Phylogenetic analyses of basal angiosperms based on nine plastid, mitochondrial, and nuclear genes

Yin Long Qiu, Olena Dombrovska, Jungho Lee, Libo Li, Barbara A. Whitlock, Fabiana Bernasconi-Quadroni, Joshua S. Rest, Charles C. Davis, Thomas Borsch, Khidir W. Hilu, Susanne S. Renner, Douglas E. Soltis, Pamela S. Soltis, Michael J. Zanis, Jamie J. Cannone, Robin R. Gutell, Martyn Powell, Vincent Savolainen, Lars W. Chatrou, Mark W. Chase

Research output: Contribution to journalArticlepeer-review

91 Scopus citations


DNA sequences of nine genes (plastid: atpB, matK, and rbcL; mitochondrial: atp1, matR, mtSSU, and mtLSU; nuclear: 18S and 26S rDNAs) from 100 species of basal angiosperme and gymnosperms were analyzed using parsimony, Bayesian, and maximum likelihood methods. All of these analyses support the following consensus of relationships among basal angiosperme. First, Amborella, Nymphaeaceae, and Austrobaileyales are strongly supported as a basal grade in the angiosperm phylogeny, with either Amborella or Amborella and Nymphaeales as sister to all other angiosperms. An examination of nucleotide substitution patterns of all nine genes ruled out any possibility of analytical artifacts because of RNA editing and GC-content bias in placing these taxa at the base of the angiosperm phylogeny. Second, Magnoliales are sister to Laurales and Piperales are sister to Canellales. These four orders together constitute the magnoliid clade. Finally, the relationships among Ceratophyllum, Chloranthaceae, monocots, magnoliids, and eudicots are resolved in different ways in various analyses, mostly with low support. Our study indicates caution in total evidence approaches in that some of the genes employed (e.g., mtSSU, mtLSU, and nuclear 26S rDNA) added signal that conflicted with the other genes in resolving certain parts of the phylogenetic tree.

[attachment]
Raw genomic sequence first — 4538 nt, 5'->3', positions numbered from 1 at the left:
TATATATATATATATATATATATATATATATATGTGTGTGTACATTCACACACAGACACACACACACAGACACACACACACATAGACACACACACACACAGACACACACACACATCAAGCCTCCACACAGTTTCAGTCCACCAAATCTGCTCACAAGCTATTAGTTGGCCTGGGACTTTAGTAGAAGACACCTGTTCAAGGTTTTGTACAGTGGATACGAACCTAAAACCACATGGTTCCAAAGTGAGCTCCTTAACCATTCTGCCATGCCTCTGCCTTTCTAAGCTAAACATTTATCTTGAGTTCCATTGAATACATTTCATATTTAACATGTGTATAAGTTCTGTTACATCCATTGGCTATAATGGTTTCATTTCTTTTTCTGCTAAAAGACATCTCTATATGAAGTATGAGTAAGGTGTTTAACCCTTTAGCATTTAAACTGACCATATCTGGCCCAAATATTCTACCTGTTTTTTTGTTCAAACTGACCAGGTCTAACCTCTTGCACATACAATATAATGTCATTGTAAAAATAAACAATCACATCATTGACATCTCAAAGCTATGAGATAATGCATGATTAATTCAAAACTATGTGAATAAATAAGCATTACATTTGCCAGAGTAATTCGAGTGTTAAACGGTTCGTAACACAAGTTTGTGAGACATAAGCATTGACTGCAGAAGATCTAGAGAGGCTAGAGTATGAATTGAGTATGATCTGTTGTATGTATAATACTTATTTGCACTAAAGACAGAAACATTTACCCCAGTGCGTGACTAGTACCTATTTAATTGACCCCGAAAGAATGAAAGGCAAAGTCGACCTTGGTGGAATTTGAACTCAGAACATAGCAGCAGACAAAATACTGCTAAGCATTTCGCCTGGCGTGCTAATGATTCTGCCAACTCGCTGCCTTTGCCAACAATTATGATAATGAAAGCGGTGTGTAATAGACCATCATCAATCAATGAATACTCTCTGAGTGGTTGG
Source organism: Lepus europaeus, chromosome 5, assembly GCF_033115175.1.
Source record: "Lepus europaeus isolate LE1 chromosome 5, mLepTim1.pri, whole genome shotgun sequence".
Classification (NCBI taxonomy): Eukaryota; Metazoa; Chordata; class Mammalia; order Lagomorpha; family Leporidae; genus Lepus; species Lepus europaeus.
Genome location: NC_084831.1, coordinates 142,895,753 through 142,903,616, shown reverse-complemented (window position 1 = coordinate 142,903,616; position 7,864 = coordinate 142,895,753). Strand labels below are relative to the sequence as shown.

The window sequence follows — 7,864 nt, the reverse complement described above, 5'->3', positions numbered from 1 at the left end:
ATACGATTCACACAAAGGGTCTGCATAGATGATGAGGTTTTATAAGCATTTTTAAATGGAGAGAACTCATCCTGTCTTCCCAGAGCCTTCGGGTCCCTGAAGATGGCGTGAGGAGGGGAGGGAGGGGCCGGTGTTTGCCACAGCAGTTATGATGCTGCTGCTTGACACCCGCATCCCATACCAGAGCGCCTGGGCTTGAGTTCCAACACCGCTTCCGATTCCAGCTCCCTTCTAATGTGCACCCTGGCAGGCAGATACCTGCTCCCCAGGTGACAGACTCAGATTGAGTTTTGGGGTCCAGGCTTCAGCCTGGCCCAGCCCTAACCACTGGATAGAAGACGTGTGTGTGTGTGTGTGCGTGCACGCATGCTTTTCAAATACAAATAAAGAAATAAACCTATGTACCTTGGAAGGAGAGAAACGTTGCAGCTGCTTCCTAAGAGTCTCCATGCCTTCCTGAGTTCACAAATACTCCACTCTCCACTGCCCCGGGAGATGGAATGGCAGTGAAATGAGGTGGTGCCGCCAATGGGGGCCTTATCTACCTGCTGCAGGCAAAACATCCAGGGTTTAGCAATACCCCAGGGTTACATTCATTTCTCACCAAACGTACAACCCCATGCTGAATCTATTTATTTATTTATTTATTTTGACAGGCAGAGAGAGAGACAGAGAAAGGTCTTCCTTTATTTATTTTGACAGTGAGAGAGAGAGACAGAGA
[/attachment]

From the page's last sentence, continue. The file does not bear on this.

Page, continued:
Original languageEnglish
Pages (from-to)815-842
Number of pages28
JournalInternational Journal of Plant Sciences
Issue number5
StatePublished - Sep 2005


  • Amborella
  • Basal angiosperms
  • Magnoliids
  • Multigene analysis
  • Phylogeny
  • Synapomorphic substitutions


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